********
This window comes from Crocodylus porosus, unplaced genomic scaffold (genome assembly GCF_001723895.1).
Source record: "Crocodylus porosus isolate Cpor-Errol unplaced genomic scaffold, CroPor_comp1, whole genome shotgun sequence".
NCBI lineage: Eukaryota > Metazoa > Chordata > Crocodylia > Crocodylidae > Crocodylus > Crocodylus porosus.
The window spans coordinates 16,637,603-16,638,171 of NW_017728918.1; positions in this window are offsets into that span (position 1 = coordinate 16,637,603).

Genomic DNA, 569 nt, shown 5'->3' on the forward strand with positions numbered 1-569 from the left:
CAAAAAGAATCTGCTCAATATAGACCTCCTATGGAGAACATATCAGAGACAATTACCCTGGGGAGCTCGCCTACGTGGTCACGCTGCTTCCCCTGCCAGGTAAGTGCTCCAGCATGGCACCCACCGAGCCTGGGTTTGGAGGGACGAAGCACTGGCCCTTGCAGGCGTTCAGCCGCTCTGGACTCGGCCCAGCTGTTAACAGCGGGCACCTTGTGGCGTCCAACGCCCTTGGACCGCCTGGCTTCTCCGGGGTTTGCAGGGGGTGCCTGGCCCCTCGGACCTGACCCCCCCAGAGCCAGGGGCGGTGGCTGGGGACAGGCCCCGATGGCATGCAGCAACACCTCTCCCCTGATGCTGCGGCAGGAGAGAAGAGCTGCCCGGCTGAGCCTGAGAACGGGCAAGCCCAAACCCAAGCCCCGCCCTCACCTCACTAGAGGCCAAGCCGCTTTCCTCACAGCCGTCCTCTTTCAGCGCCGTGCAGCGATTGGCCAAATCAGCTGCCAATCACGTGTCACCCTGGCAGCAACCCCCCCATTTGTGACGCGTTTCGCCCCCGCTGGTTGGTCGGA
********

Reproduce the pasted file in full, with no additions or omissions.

This window comes from Crocodylus porosus, unplaced genomic scaffold (genome assembly GCF_001723895.1).
Source record: "Crocodylus porosus isolate Cpor-Errol unplaced genomic scaffold, CroPor_comp1, whole genome shotgun sequence".
NCBI lineage: Eukaryota > Metazoa > Chordata > Crocodylia > Crocodylidae > Crocodylus > Crocodylus porosus.
The window spans coordinates 16,637,603-16,638,171 of NW_017728918.1; positions in this window are offsets into that span (position 1 = coordinate 16,637,603).

Genomic DNA, 569 nt, shown 5'->3' on the forward strand with positions numbered 1-569 from the left:
CAAAAAGAATCTGCTCAATATAGACCTCCTATGGAGAACATATCAGAGACAATTACCCTGGGGAGCTCGCCTACGTGGTCACGCTGCTTCCCCTGCCAGGTAAGTGCTCCAGCATGGCACCCACCGAGCCTGGGTTTGGAGGGACGAAGCACTGGCCCTTGCAGGCGTTCAGCCGCTCTGGACTCGGCCCAGCTGTTAACAGCGGGCACCTTGTGGCGTCCAACGCCCTTGGACCGCCTGGCTTCTCCGGGGTTTGCAGGGGGTGCCTGGCCCCTCGGACCTGACCCCCCCAGAGCCAGGGGCGGTGGCTGGGGACAGGCCCCGATGGCATGCAGCAACACCTCTCCCCTGATGCTGCGGCAGGAGAGAAGAGCTGCCCGGCTGAGCCTGAGAACGGGCAAGCCCAAACCCAAGCCCCGCCCTCACCTCACTAGAGGCCAAGCCGCTTTCCTCACAGCCGTCCTCTTTCAGCGCCGTGCAGCGATTGGCCAAATCAGCTGCCAATCACGTGTCACCCTGGCAGCAACCCCCCCATTTGTGACGCGTTTCGCCCCCGCTGGTTGGTCGGA